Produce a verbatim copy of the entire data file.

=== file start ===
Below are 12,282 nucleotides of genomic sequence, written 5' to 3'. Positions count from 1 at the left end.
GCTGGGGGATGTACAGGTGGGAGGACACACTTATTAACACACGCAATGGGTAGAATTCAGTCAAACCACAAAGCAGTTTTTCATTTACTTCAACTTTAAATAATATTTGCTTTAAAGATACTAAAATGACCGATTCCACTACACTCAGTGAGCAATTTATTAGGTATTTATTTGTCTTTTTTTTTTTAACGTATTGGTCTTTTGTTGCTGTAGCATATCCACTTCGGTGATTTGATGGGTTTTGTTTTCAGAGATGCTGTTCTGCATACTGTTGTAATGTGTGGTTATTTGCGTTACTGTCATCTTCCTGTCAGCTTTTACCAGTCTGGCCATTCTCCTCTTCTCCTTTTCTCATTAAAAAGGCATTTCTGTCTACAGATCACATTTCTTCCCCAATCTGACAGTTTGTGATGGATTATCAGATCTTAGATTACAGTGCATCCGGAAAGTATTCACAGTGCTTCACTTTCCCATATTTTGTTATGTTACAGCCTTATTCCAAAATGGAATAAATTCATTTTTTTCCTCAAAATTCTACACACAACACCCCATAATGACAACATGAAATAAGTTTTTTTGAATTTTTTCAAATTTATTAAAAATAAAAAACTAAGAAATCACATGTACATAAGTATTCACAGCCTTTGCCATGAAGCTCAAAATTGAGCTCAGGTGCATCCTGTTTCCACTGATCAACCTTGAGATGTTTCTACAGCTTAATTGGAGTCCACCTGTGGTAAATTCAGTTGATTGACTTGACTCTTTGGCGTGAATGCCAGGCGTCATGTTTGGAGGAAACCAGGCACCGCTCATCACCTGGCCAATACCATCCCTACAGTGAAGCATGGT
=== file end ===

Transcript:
Below are 12,282 nucleotides of genomic sequence, written 5' to 3'. Positions count from 1 at the left end.
GCTGGGGGATGTACAGGTGGGAGGACACACTTATTAACACACGCAATGGGTAGAATTCAGTCAAACCACAAAGCAGTTTTTCATTTACTTCAACTTTAAATAATATTTGCTTTAAAGATACTAAAATGACCGATTCCACTACACTCAGTGAGCAATTTATTAGGTATTTATTTGTCTTTTTTTTTTTAACGTATTGGTCTTTTGTTGCTGTAGCATATCCACTTCGGTGATTTGATGGGTTTTGTTTTCAGAGATGCTGTTCTGCATACTGTTGTAATGTGTGGTTATTTGCGTTACTGTCATCTTCCTGTCAGCTTTTACCAGTCTGGCCATTCTCCTCTTCTCCTTTTCTCATTAAAAAGGCATTTCTGTCTACAGATCACATTTCTTCCCCAATCTGACAGTTTGTGATGGATTATCAGATCTTAGATTACAGTGCATCCGGAAAGTATTCACAGTGCTTCACTTTCCCATATTTTGTTATGTTACAGCCTTATTCCAAAATGGAATAAATTCATTTTTTTCCTCAAAATTCTACACACAACACCCCATAATGACAACATGAAATAAGTTTTTTTGAATTTTTTCAAATTTATTAAAAATAAAAAACTAAGAAATCACATGTACATAAGTATTCACAGCCTTTGCCATGAAGCTCAAAATTGAGCTCAGGTGCATCCTGTTTCCACTGATCAACCTTGAGATGTTTCTACAGCTTAATTGGAGTCCACCTGTGGTAAATTCAGTTGATTGACTTGACTCTTTGGCGTGAATGCCAGGCGTCATGTTTGGAGGAAACCAGGCACCGCTCATCACCTGGCCAATACCATCCCTACAGTGAAGCATGGT